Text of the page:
This brings us to the era we term “modern.” This period has seen the gradual disappearance of the duel and, with the lack of a need to prepare for mortal combat, the transformation of the discipline into a sport. Although there have been occasional duels within the 20th century, modern fencing is solely concerned with the “sport” aspect. This development was aided by the inclusion of fencing into the first modern Olympic Games in 1896.
Furthermore, the founding of the Federation Internationale d’Escrime in 1913 saw a growth of “technicism” and the loss of the principles that are first and basic to the practice of fencing in a martial context. Fencing pedagogy has also changed with this. The fleche, the fouettee (“flick”), and similar actions, along with the use of the electrical scoring system and orthopedic grips, have no relation to preparation for lethal combat. These innovations, along with the constantly changing and subjectively reinterpreted rules, have resulted in the metamorphosis of the art and science of the sword into an athletic game. The final moments of the 20th century find fencing severely altered from its original form and intent from a killing art, where the stakes are life and death, into a game, where losing a bout is the worse that can happen.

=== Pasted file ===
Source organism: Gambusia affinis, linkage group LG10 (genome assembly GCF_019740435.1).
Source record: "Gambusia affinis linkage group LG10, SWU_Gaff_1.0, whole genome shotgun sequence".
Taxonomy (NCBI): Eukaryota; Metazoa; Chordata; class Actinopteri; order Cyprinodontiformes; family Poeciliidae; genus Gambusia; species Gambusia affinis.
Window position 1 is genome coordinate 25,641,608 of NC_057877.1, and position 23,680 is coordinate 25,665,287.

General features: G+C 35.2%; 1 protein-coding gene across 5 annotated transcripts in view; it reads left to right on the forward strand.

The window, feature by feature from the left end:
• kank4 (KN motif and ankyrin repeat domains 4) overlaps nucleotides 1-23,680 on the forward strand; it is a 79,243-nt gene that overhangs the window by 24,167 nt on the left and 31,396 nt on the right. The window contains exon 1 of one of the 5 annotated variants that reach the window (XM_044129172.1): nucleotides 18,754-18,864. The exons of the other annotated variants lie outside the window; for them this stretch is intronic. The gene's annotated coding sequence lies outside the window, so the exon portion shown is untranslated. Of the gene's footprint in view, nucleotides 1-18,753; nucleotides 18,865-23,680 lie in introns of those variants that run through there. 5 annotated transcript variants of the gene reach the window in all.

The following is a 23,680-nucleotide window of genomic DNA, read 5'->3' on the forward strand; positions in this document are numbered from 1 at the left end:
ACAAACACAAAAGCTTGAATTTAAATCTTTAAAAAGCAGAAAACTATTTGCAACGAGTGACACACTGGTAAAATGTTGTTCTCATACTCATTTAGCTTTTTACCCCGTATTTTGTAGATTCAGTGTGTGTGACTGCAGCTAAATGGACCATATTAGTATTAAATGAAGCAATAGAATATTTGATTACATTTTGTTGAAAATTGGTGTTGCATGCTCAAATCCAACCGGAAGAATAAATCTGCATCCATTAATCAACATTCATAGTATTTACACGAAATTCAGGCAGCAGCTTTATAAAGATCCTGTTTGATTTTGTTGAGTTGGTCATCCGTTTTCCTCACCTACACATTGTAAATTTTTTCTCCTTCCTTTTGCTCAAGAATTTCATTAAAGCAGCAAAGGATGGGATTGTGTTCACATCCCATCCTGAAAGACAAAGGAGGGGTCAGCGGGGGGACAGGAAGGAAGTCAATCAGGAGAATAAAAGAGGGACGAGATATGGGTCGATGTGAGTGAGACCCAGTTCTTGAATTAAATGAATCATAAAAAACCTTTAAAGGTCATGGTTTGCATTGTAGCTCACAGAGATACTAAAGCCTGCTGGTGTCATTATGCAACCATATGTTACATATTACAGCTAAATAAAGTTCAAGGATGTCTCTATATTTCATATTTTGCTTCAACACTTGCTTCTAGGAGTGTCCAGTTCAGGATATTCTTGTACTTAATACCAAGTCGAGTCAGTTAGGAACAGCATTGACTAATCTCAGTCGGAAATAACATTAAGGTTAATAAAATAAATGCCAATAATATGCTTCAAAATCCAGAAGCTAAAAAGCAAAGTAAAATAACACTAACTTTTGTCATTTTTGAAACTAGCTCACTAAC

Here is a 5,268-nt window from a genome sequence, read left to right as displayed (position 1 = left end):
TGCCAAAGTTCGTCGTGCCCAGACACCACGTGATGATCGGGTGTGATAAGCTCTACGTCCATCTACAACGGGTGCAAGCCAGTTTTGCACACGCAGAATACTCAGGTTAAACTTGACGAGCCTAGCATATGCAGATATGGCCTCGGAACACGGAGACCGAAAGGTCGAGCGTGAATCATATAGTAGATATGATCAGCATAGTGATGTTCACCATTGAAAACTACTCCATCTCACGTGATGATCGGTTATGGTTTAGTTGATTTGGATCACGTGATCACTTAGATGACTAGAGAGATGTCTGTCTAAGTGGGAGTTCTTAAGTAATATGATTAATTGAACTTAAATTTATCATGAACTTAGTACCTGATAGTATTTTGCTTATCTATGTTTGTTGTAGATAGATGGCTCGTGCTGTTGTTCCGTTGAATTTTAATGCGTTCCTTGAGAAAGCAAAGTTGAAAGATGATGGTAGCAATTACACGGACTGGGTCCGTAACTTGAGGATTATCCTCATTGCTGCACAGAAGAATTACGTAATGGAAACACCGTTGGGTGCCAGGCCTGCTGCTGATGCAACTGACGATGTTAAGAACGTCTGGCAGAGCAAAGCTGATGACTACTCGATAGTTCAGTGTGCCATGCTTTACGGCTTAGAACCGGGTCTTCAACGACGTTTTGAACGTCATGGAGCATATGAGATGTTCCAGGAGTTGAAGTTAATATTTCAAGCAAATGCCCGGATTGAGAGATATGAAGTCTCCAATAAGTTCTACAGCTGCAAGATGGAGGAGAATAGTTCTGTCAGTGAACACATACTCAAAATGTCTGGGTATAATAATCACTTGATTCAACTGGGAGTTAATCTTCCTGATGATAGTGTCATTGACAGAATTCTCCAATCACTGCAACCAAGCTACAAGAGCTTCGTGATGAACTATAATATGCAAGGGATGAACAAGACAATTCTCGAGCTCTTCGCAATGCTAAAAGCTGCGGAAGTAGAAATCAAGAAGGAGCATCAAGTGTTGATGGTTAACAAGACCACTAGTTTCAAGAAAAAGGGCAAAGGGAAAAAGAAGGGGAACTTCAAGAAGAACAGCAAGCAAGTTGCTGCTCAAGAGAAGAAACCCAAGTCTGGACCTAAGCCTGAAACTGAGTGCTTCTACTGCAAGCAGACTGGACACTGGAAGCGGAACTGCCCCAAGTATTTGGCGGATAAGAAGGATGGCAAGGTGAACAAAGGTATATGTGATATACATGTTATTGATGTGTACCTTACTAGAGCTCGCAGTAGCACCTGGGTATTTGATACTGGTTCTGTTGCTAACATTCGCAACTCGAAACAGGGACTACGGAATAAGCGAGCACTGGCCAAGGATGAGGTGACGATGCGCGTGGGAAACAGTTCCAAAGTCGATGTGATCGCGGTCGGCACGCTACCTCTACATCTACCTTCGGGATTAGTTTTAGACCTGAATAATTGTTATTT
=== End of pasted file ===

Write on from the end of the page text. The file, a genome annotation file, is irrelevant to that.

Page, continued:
To conclude, misapprehensions exist such as classical fencing being confused with historical fencing, or anything that is not modern fencing classified as classical fencing or theatrical swordplay. It is important not only that we differentiate time periods but also that we know the historical and technical reasons for these categorizations.